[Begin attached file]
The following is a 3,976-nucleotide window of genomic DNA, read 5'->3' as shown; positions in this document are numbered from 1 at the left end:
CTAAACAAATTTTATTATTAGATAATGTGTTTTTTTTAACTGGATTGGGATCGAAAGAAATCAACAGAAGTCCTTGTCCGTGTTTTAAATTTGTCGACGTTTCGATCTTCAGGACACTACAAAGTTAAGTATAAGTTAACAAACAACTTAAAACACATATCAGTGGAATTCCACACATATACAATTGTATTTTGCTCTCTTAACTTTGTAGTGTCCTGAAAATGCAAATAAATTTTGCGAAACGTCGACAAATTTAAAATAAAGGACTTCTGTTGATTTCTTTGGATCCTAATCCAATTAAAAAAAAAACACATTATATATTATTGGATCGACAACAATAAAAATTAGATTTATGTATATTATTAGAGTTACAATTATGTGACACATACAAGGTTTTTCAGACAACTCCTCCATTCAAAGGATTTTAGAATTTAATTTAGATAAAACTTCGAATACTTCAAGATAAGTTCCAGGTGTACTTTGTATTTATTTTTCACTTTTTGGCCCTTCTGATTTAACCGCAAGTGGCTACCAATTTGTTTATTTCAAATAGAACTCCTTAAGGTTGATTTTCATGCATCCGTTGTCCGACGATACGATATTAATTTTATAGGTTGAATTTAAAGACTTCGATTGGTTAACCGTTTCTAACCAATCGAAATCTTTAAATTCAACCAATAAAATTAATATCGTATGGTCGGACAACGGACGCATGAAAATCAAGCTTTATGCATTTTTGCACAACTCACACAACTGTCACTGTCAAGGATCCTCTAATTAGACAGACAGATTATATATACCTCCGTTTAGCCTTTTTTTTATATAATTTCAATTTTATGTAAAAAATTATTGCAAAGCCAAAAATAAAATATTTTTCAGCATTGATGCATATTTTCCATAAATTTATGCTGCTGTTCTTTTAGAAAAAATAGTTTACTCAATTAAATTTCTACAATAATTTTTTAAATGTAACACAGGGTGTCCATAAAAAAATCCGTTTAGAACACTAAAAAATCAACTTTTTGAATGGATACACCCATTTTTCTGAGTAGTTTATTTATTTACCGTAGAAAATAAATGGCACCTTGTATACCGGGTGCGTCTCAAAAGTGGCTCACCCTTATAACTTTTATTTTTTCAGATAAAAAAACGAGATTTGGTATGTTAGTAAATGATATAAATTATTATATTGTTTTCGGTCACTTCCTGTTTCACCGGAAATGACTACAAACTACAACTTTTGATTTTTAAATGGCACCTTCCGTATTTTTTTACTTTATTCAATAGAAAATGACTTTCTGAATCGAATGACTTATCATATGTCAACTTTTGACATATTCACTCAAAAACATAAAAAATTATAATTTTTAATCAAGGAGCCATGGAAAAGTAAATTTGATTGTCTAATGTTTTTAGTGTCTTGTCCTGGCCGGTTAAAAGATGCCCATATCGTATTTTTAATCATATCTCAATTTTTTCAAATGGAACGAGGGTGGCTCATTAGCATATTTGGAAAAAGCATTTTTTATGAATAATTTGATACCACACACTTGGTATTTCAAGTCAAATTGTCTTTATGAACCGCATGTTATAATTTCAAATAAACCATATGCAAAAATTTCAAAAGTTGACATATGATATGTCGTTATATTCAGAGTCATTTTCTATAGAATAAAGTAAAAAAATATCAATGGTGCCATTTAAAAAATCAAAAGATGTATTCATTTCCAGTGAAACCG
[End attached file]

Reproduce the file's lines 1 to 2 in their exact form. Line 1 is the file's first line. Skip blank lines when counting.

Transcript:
The following is a 3,976-nucleotide window of genomic DNA, read 5'->3' as shown; positions in this document are numbered from 1 at the left end:
CTAAACAAATTTTATTATTAGATAATGTGTTTTTTTTAACTGGATTGGGATCGAAAGAAATCAACAGAAGTCCTTGTCCGTGTTTTAAATTTGTCGACGTTTCGATCTTCAGGACACTACAAAGTTAAGTATAAGTTAACAAACAACTTAAAACACATATCAGTGGAATTCCACACATATACAATTGTATTTTGCTCTCTTAACTTTGTAGTGTCCTGAAAATGCAAATAAATTTTGCGAAACGTCGACAAATTTAAAATAAAGGACTTCTGTTGATTTCTTTGGATCCTAATCCAATTAAAAAAAAAACACATTATATATTATTGGATCGACAACAATAAAAATTAGATTTATGTATATTATTAGAGTTACAATTATGTGACACATACAAGGTTTTTCAGACAACTCCTCCATTCAAAGGATTTTAGAATTTAATTTAGATAAAACTTCGAATACTTCAAGATAAGTTCCAGGTGTACTTTGTATTTATTTTTCACTTTTTGGCCCTTCTGATTTAACCGCAAGTGGCTACCAATTTGTTTATTTCAAATAGAACTCCTTAAGGTTGATTTTCATGCATCCGTTGTCCGACGATACGATATTAATTTTATAGGTTGAATTTAAAGACTTCGATTGGTTAACCGTTTCTAACCAATCGAAATCTTTAAATTCAACCAATAAAATTAATATCGTATGGTCGGACAACGGACGCATGAAAATCAAGCTTTATGCATTTTTGCACAACTCACACAACTGTCACTGTCAAGGATCCTCTAATTAGACAGACAGATTATATATACCTCCGTTTAGCCTTTTTTTTATATAATTTCAATTTTATGTAAAAAATTATTGCAAAGCCAAAAATAAAATATTTTTCAGCATTGATGCATATTTTCCATAAATTTATGCTGCTGTTCTTTTAGAAAAAATAGTTTACTCAATTAAATTTCTACAATAATTTTTTAAATGTAACACAGGGTGTCCATAAAAAAATCCGTTTAGAACACTAAAAAATCAACTTTTTGAATGGATACACCCATTTTTCTGAGTAGTTTATTTATTTACCGTAGAAAATAAATGGCACCTTGTATACCGGGTGCGTCTCAAAAGTGGCTCACCCTTATAACTTTTATTTTTTCAGATAAAAAAACGAGATTTGGTATGTTAGTAAATGATATAAATTATTATATTGTTTTCGGTCACTTCCTGTTTCACCGGAAATGACTACAAACTACAACTTTTGATTTTTAAATGGCACCTTCCGTATTTTTTTACTTTATTCAATAGAAAATGACTTTCTGAATCGAATGACTTATCATATGTCAACTTTTGACATATTCACTCAAAAACATAAAAAATTATAATTTTTAATCAAGGAGCCATGGAAAAGTAAATTTGATTGTCTAATGTTTTTAGTGTCTTGTCCTGGCCGGTTAAAAGATGCCCATATCGTATTTTTAATCATATCTCAATTTTTTCAAATGGAACGAGGGTGGCTCATTAGCATATTTGGAAAAAGCATTTTTTATGAATAATTTGATACCACACACTTGGTATTTCAAGTCAAATTGTCTTTATGAACCGCATGTTATAATTTCAAATAAACCATATGCAAAAATTTCAAAAGTTGACATATGATATGTCGTTATATTCAGAGTCATTTTCTATAGAATAAAGTAAAAAAATATCAATGGTGCCATTTAAAAAATCAAAAGATGTATTCATTTCCAGTGAAACCG